By Judith Geer
A couple of years ago my sister gave me a marvelous Christmas gift – one that provided me with much food for thought. It was a montage of enlargements of pictures our dad had sent back to our mother in 1945 when he was stationed in Paris after World War II.
One day during the summer of 1945, Dad and a buddy carried their cameras around the newly liberated French capital and took pictures of each other in front of the most famous spots. The war in Europe was over and they were excited to share the sights with their families.
When I was gathering my parents’ belongings together after their deaths, I found the worn brown envelope in which my mother had stashed these little photos. Each picture had Dad’s note on the back describing it. He was in almost every shot, a skinny GI in his army uniform, grinning into the camera in front of a café on the Champs-Elysées, in front of Sacre Coeur Basilica, and leaning on a wall by the Seine.
My favorite picture, though, was of Dad standing in the middle of the Champs de Mars with the Eiffel Tower just behind him. On the back he’d written, “I’m standing where Hitler stood,” and when I first saw it, I almost started to cry. Here was my dad, a country boy who’d gone to a one-room school and whose family had lost their farm during the Great Depression, and in this photo he’s standing on the huge military training fields of Paris, the Champs de Mars, right where the dictator of the Third Reich had stood to celebrate his victory after France fell to the Nazis in 1940.
All I could think of when I saw that picture was how symbolic Dad was of all the American guys of similar backgrounds – farmers, factory workers, mechanics – who’d been called to fight an evil fascism and had defeated it. As I gazed at that picture I knew they were there with Dad in spirit.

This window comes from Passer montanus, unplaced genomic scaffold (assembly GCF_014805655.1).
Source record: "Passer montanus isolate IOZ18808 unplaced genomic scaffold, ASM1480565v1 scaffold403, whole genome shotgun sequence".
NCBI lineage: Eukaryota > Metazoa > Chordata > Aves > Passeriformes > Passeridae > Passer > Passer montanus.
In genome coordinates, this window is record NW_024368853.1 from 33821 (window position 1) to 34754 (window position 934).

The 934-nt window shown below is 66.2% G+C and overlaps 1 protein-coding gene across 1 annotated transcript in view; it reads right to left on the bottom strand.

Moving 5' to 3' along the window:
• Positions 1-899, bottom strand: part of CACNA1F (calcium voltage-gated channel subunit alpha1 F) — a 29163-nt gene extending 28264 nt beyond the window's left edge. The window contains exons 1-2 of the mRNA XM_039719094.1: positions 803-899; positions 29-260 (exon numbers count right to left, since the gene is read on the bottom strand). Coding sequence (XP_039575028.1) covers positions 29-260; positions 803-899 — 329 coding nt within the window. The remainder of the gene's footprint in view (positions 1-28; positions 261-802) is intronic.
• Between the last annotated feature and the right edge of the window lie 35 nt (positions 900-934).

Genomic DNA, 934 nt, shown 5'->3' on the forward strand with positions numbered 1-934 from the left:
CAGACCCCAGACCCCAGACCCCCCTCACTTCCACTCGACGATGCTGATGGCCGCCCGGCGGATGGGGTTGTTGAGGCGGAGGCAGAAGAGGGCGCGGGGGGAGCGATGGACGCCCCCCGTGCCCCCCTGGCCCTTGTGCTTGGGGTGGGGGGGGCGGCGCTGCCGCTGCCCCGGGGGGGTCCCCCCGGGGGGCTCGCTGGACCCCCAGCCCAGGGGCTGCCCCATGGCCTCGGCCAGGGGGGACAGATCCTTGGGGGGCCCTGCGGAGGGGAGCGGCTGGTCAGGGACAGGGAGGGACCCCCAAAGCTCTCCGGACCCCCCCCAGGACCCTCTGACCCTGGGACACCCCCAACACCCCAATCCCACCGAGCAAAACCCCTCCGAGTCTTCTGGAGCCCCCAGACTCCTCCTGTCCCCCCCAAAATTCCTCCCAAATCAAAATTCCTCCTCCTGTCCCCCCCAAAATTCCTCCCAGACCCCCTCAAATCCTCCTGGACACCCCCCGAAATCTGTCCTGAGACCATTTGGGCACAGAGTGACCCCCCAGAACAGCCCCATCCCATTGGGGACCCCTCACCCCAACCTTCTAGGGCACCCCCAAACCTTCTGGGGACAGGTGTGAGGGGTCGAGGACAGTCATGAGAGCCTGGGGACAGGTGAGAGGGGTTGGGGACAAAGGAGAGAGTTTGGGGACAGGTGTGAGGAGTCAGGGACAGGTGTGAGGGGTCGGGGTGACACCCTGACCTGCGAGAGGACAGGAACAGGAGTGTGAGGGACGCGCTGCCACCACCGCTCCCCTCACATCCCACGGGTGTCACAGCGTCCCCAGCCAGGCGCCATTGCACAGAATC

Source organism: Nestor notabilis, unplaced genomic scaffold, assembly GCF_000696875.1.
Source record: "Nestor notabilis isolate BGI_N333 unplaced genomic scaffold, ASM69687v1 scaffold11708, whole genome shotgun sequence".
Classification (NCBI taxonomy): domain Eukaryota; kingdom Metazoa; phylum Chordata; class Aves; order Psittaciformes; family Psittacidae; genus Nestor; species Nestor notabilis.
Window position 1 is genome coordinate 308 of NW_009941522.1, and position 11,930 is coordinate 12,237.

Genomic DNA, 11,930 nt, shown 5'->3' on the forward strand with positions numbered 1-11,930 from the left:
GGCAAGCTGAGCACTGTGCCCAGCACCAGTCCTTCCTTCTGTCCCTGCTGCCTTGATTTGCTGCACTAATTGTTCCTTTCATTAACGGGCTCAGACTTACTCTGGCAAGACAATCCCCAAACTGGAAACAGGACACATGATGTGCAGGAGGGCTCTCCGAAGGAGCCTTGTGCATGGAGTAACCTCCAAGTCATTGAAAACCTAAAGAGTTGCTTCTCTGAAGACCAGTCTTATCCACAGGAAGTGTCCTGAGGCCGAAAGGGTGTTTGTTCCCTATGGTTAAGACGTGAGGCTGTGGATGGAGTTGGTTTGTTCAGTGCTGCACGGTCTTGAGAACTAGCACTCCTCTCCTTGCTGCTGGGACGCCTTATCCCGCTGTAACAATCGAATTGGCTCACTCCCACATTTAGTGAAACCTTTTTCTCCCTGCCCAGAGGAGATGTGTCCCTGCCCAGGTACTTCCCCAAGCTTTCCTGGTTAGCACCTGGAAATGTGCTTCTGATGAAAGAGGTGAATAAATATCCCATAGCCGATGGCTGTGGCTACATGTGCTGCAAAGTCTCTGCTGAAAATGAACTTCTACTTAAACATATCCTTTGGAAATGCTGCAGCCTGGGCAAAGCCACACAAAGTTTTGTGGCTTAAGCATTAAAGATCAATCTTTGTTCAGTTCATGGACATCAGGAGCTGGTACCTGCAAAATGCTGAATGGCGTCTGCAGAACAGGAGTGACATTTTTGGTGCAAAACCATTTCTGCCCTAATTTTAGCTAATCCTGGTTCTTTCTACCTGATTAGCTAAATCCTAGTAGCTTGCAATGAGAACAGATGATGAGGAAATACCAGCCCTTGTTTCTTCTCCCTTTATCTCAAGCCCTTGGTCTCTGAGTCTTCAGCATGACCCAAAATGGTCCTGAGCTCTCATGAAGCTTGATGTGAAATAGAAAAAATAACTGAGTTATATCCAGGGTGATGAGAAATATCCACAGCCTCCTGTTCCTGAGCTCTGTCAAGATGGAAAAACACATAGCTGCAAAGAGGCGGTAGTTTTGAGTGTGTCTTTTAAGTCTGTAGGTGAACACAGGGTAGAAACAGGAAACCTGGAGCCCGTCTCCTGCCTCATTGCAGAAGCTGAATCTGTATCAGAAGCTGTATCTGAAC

Dad didn’t make it home for the holidays that year, but thousands of GIs did and a book I read titled “Christmas 1945” detailed the chaos of relocating them from their European and Pacific assignments back stateside before Dec. 25.
Our military called this effort “Operation Santa Claus” and it was complicated not just by transporting massive numbers of service people all at once, but by the weather as well. Remember in the movie “It’s a Wonderful Life,” when George Bailey’s war-hero brother shows up on Christmas Eve 1945 after flying in through a blizzard? There really was a snowstorm on Christmas Eve that year and it enveloped the entire East Coast, including Central New York, where that film was supposedly set.
Lots of GIs were stranded in the East then, with no hope of reaching their homes by Christmas, but all over the region citizens opened their community facilities to them, even pooling ration stamps to provide them with holiday feasts and gifts.
It’s important any time, I think, but particularly during this divisive era in our nation’s history, to remember that there was a time when Americans cared about each other, even perfect strangers, almost unconditionally and rejoiced in the fact that a supreme wickedness had been overcome by our own young men and women who had come home at last.
Judith Geer, who lives in Holland, treasures a photo montage of her dad from 1945.